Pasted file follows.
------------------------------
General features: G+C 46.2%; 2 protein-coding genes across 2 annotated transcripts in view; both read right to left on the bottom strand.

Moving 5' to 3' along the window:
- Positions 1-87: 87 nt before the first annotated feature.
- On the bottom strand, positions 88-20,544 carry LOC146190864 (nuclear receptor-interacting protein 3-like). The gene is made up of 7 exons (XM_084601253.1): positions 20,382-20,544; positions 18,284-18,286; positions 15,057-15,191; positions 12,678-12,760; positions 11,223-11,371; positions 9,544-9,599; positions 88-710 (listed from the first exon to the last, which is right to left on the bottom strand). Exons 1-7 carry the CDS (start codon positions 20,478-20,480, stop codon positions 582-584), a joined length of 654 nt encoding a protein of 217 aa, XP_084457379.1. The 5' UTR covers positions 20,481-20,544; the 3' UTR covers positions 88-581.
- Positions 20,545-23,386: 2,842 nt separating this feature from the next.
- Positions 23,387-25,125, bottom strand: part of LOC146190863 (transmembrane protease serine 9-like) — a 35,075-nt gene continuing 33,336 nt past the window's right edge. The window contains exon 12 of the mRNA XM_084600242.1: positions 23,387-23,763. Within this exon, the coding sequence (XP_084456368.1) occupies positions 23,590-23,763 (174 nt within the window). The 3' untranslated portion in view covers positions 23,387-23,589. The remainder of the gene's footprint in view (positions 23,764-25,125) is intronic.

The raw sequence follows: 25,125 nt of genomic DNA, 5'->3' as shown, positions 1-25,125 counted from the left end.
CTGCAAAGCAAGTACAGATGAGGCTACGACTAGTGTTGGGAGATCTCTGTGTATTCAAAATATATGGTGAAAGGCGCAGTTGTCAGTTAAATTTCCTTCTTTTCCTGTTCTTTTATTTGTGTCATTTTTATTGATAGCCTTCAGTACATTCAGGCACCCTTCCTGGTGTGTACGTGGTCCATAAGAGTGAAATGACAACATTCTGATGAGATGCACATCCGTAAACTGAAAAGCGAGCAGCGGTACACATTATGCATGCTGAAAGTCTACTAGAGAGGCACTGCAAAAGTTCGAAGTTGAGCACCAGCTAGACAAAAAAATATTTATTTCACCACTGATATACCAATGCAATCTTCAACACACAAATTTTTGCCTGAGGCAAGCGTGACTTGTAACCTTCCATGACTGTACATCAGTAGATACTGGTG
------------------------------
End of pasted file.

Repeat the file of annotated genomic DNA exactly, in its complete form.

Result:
General features: G+C 46.2%; 2 protein-coding genes across 2 annotated transcripts in view; both read right to left on the bottom strand.

Moving 5' to 3' along the window:
- Positions 1-87: 87 nt before the first annotated feature.
- On the bottom strand, positions 88-20,544 carry LOC146190864 (nuclear receptor-interacting protein 3-like). The gene is made up of 7 exons (XM_084601253.1): positions 20,382-20,544; positions 18,284-18,286; positions 15,057-15,191; positions 12,678-12,760; positions 11,223-11,371; positions 9,544-9,599; positions 88-710 (listed from the first exon to the last, which is right to left on the bottom strand). Exons 1-7 carry the CDS (start codon positions 20,478-20,480, stop codon positions 582-584), a joined length of 654 nt encoding a protein of 217 aa, XP_084457379.1. The 5' UTR covers positions 20,481-20,544; the 3' UTR covers positions 88-581.
- Positions 20,545-23,386: 2,842 nt separating this feature from the next.
- Positions 23,387-25,125, bottom strand: part of LOC146190863 (transmembrane protease serine 9-like) — a 35,075-nt gene continuing 33,336 nt past the window's right edge. The window contains exon 12 of the mRNA XM_084600242.1: positions 23,387-23,763. Within this exon, the coding sequence (XP_084456368.1) occupies positions 23,590-23,763 (174 nt within the window). The 3' untranslated portion in view covers positions 23,387-23,589. The remainder of the gene's footprint in view (positions 23,764-25,125) is intronic.

The raw sequence follows: 25,125 nt of genomic DNA, 5'->3' as shown, positions 1-25,125 counted from the left end.
CTGCAAAGCAAGTACAGATGAGGCTACGACTAGTGTTGGGAGATCTCTGTGTATTCAAAATATATGGTGAAAGGCGCAGTTGTCAGTTAAATTTCCTTCTTTTCCTGTTCTTTTATTTGTGTCATTTTTATTGATAGCCTTCAGTACATTCAGGCACCCTTCCTGGTGTGTACGTGGTCCATAAGAGTGAAATGACAACATTCTGATGAGATGCACATCCGTAAACTGAAAAGCGAGCAGCGGTACACATTATGCATGCTGAAAGTCTACTAGAGAGGCACTGCAAAAGTTCGAAGTTGAGCACCAGCTAGACAAAAAAATATTTATTTCACCACTGATATACCAATGCAATCTTCAACACACAAATTTTTGCCTGAGGCAAGCGTGACTTGTAACCTTCCATGACTGTACATCAGTAGATACTGGTG